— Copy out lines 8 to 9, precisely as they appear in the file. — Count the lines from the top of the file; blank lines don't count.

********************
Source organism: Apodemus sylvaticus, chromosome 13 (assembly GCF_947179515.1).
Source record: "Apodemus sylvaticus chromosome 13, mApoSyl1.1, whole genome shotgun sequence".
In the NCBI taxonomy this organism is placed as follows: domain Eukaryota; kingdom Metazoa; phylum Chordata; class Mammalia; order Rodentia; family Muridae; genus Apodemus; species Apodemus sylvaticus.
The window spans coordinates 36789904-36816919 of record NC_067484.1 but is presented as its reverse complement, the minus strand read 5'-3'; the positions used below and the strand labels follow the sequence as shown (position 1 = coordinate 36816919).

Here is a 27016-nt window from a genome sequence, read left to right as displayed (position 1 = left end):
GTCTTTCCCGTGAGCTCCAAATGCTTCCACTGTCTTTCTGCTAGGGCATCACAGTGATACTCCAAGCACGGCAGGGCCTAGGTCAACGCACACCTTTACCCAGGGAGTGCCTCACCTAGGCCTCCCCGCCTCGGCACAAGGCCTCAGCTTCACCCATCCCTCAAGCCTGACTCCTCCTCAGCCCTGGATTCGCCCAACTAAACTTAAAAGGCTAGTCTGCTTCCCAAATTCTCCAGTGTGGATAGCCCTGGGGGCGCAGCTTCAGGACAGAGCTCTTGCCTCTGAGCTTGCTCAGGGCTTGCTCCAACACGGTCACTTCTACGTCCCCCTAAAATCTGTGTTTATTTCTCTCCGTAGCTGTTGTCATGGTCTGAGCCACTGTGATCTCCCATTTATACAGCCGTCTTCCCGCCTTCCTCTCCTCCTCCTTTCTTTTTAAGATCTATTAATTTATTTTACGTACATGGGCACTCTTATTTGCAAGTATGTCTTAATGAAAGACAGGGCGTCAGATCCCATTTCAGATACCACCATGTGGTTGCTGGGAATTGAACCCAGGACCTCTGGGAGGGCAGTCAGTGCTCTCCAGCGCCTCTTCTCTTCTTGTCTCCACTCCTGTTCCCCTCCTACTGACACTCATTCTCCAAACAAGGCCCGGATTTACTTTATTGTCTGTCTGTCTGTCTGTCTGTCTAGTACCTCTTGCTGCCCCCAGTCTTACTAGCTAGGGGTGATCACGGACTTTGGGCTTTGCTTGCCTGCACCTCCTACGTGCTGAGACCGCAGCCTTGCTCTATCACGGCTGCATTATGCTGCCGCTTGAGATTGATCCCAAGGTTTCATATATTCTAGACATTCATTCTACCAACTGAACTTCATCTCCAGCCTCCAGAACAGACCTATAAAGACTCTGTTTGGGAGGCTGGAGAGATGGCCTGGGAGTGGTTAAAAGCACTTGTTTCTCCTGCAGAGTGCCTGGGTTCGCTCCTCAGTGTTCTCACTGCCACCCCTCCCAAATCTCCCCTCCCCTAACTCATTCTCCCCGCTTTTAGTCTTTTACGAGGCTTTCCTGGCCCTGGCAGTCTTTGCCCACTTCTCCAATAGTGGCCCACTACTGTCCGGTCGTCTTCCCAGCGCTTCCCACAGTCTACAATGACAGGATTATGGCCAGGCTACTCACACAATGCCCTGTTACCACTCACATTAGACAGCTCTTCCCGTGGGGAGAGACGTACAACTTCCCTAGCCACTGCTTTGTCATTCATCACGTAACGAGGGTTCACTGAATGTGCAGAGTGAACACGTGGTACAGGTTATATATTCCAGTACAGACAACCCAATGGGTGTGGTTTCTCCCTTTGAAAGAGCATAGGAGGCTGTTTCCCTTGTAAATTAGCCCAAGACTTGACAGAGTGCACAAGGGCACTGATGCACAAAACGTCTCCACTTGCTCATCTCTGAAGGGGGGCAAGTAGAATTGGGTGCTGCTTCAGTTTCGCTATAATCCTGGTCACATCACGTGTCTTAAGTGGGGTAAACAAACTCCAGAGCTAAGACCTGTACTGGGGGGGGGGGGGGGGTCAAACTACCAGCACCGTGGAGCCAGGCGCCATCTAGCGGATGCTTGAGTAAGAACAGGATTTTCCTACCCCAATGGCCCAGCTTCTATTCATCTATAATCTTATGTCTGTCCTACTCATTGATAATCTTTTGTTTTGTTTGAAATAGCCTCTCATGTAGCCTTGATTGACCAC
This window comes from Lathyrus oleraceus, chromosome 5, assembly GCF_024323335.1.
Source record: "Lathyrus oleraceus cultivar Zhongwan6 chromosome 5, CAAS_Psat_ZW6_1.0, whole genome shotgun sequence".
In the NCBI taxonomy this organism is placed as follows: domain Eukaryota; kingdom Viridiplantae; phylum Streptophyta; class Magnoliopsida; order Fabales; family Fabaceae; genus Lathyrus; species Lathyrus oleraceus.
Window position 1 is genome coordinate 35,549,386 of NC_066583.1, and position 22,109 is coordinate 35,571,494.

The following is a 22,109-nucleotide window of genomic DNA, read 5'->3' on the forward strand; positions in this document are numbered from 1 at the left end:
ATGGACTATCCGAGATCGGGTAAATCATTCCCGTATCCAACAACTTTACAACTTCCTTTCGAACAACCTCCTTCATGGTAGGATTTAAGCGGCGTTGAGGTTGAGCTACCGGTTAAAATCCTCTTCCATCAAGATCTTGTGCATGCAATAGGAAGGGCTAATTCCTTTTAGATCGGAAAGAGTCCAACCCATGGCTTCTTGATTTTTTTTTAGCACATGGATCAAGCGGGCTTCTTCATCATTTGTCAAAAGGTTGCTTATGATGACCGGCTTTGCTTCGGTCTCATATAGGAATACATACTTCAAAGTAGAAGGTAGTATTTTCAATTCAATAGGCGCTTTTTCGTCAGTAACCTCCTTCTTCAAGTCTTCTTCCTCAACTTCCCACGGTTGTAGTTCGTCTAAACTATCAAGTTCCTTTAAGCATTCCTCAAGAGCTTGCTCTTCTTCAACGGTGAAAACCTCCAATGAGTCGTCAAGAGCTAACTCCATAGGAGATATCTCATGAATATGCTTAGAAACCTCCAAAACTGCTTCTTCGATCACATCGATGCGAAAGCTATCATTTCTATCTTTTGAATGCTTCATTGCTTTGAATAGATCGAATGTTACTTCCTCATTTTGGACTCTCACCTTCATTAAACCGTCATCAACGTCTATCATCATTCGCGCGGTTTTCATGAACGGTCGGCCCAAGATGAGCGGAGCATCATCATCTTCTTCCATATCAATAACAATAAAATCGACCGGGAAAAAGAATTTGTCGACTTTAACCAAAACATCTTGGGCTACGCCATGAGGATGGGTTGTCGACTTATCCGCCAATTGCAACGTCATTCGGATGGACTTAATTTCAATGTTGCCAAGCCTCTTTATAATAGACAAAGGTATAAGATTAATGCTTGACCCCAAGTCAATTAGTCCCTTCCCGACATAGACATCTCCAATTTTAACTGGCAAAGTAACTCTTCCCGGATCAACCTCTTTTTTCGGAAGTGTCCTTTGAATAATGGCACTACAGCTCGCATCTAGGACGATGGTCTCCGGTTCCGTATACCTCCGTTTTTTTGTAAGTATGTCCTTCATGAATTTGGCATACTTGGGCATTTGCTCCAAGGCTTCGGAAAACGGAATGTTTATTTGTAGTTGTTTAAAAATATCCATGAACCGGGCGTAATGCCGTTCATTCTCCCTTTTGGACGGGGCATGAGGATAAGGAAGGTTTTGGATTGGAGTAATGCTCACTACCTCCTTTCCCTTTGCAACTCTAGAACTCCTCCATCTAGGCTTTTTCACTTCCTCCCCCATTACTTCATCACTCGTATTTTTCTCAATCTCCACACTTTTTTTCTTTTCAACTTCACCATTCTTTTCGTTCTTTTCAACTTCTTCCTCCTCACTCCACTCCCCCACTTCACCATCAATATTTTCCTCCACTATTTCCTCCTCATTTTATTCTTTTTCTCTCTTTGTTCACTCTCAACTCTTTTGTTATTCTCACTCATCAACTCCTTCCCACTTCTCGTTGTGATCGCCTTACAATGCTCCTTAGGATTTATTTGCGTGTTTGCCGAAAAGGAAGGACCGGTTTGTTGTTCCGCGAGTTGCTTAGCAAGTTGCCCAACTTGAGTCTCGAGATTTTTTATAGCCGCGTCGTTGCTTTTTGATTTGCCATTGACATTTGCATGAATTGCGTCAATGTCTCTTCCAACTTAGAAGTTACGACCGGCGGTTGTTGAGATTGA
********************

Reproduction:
Source record: "Lathyrus oleraceus cultivar Zhongwan6 chromosome 5, CAAS_Psat_ZW6_1.0, whole genome shotgun sequence".
In the NCBI taxonomy this organism is placed as follows: domain Eukaryota; kingdom Viridiplantae; phylum Streptophyta; class Magnoliopsida; order Fabales; family Fabaceae; genus Lathyrus; species Lathyrus oleraceus.